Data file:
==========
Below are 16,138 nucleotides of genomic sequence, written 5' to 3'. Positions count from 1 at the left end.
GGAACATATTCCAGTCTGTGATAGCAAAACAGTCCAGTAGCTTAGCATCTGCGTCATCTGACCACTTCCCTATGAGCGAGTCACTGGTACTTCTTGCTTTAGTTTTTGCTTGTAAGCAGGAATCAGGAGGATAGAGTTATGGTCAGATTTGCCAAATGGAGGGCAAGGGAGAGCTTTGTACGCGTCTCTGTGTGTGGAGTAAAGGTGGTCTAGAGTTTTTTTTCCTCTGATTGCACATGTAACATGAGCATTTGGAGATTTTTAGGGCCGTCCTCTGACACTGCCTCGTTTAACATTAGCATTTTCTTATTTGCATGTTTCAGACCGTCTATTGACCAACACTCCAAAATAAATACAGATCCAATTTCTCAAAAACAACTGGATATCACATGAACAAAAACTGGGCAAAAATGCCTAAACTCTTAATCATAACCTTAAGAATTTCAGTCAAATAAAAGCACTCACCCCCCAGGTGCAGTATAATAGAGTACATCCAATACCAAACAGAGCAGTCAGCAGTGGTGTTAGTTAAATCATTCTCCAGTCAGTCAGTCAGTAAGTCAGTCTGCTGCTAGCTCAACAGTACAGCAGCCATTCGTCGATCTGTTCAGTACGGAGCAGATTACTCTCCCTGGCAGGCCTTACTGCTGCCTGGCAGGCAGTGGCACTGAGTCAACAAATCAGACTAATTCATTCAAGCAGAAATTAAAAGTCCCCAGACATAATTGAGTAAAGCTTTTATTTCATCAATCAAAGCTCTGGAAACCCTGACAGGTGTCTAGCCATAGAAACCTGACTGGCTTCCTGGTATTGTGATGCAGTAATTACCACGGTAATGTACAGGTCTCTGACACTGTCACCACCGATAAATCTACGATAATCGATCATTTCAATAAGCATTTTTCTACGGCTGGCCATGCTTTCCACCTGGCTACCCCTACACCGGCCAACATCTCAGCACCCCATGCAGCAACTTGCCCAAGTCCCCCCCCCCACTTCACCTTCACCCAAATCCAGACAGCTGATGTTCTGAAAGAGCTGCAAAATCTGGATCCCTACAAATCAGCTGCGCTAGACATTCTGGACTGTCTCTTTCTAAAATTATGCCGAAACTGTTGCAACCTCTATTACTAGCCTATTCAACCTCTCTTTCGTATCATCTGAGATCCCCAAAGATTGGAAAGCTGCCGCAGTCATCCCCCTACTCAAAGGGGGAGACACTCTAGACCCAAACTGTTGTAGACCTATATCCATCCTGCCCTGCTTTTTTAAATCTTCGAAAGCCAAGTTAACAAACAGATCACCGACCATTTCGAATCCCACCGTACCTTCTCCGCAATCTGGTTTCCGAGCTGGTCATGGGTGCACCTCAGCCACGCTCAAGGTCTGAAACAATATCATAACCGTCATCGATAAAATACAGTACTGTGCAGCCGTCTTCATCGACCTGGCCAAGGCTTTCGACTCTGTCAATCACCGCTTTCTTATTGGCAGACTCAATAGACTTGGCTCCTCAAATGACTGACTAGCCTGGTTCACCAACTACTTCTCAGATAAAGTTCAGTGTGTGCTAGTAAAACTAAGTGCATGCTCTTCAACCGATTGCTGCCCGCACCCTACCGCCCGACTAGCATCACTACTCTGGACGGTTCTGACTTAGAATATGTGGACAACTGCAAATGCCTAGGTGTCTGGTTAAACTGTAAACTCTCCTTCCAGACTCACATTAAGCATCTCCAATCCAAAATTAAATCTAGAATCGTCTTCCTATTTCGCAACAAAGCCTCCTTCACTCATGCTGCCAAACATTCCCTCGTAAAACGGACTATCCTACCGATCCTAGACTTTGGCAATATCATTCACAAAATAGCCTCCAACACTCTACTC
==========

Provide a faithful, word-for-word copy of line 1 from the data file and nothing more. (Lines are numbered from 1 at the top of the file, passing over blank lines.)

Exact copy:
Below are 16,138 nucleotides of genomic sequence, written 5' to 3'. Positions count from 1 at the left end.